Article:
Members also plan, organize, and lead many field trips to ghost towns and/or historic sites. These include day-trips to local sites such as old Fort Lupton to learn about and observe reconstruction of the fort, as well as to the ghost town of Dearfield to explore a hundred-year-old African American agricultural community on the arid high plains. Our excursions may include leisure driving, four-wheel driving, and/or hiking to our destinations.

Our field trips also include weekend excursions such as a motorcoach tour to Nebraska and the Lincoln County Historical Museum depicting a WWII canteen serving more than six million soldiers traveling by train through North Platte.

We also organize longer tours traveling to several states and parts of Canada, visiting significant historical sites and monuments, national parks, and local historians along the way.

And lets not forget about historic preservation. The club collects money throughout the year in a preservation fund to distribute at the end of the year to nonprofit historic sites in need of finacial support. Also, we will often help by doing actual preservation work with hands-on labor.

Who are we?

We are a diverse and active group of people with a shared sense of and reverence for history. We honor the significant contributions of many people through our strong desire to study, learn from, and preserve ghost towns and the memory of the people who built and lived in them. Perhaps most importantly, we are a group of friendly people who enjoy getting out, socializing, learning, and having a lot of fun.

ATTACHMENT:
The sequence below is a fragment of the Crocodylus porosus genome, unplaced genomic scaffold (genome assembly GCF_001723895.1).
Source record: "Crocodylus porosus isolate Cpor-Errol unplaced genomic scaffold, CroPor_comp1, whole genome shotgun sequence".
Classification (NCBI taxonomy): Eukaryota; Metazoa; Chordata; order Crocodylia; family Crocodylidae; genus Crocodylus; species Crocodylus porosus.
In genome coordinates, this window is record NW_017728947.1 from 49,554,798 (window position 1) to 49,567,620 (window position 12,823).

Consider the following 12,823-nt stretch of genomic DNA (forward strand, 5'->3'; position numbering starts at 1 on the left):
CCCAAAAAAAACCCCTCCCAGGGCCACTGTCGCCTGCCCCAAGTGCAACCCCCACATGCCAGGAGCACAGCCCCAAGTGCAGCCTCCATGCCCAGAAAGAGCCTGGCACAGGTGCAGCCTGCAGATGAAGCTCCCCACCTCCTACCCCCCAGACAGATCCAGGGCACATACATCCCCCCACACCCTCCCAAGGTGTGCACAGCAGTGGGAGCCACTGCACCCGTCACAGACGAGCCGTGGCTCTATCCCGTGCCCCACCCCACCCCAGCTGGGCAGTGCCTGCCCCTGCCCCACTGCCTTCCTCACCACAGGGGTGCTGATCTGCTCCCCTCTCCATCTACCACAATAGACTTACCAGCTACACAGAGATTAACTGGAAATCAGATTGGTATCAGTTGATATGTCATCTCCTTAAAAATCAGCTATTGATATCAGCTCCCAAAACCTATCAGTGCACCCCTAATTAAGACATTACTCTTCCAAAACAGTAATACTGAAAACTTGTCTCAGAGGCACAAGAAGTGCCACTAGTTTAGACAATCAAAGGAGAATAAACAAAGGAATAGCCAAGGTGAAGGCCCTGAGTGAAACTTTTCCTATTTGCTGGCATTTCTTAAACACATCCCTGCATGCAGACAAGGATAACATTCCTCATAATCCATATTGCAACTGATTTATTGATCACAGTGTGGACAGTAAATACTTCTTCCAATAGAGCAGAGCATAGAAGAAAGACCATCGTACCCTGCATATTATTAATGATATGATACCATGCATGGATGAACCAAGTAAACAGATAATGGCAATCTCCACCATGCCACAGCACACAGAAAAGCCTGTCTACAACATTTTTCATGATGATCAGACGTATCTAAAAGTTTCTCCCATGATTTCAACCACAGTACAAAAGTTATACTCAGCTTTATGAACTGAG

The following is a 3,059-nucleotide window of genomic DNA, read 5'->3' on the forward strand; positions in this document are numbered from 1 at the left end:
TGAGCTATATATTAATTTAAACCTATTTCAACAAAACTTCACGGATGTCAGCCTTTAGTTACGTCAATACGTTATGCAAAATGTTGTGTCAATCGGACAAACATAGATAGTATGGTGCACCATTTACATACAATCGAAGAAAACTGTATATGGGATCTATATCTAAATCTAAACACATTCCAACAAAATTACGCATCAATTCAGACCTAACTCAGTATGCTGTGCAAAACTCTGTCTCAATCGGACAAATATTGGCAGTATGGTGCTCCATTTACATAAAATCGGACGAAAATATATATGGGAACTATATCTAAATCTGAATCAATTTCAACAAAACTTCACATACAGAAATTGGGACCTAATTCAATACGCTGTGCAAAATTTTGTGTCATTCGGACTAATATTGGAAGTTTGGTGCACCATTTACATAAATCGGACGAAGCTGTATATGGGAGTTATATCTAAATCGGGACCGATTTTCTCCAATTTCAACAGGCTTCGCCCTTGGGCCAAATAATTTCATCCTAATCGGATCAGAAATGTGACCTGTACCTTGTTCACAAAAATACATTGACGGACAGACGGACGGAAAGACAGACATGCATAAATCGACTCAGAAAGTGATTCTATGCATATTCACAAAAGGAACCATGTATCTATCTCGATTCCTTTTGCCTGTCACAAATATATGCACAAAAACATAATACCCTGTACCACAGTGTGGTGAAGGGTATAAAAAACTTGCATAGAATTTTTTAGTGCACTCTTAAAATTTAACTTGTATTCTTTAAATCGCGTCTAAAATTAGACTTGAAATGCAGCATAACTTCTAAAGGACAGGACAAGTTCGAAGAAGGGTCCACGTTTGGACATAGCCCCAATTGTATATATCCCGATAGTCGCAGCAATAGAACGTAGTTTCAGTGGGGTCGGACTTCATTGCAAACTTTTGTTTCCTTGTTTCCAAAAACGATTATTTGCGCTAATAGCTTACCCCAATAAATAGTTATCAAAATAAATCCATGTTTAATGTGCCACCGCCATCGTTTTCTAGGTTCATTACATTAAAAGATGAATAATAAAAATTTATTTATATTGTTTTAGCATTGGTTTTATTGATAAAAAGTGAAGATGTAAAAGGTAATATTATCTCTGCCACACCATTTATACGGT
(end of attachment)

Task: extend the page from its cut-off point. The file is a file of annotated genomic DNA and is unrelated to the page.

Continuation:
How do we operate?

We are a volunteer-run organization. Our board of directors consists of six members who are elected to two-year terms. The president and other officers are elected for a yearly term. Subcommittees plan and execute special projects such as the yearly banquet, preservation fund awards, volunteer coordination, or outreach activities, to name a few.

Snapshot of GTC History

During the first three meetings of the Club back in 1958 when organizers were trying to decide on a name for the club, one lone stranger kept insisting that “toll roads” be added to the name. Finally Ghost Town Club of Colorado was “railroaded” through. In December 1963, the Club was legally incorporated with the Secretary of State.

First dues for the Club were $1 a year. In 1979, dues were $5 a year. Slowly postage, printing, insurance and rent have caused minimal increases. It’s been many a year since we had to raise the dues, and as Dick Ramsey says, “It’s still the best bargain in town.”


Join us!

We invite you to attend a monthly meeting to learn more about us. Our membership dues are $30 per year. Join GTC today! Costs for field trips vary based on distance and length.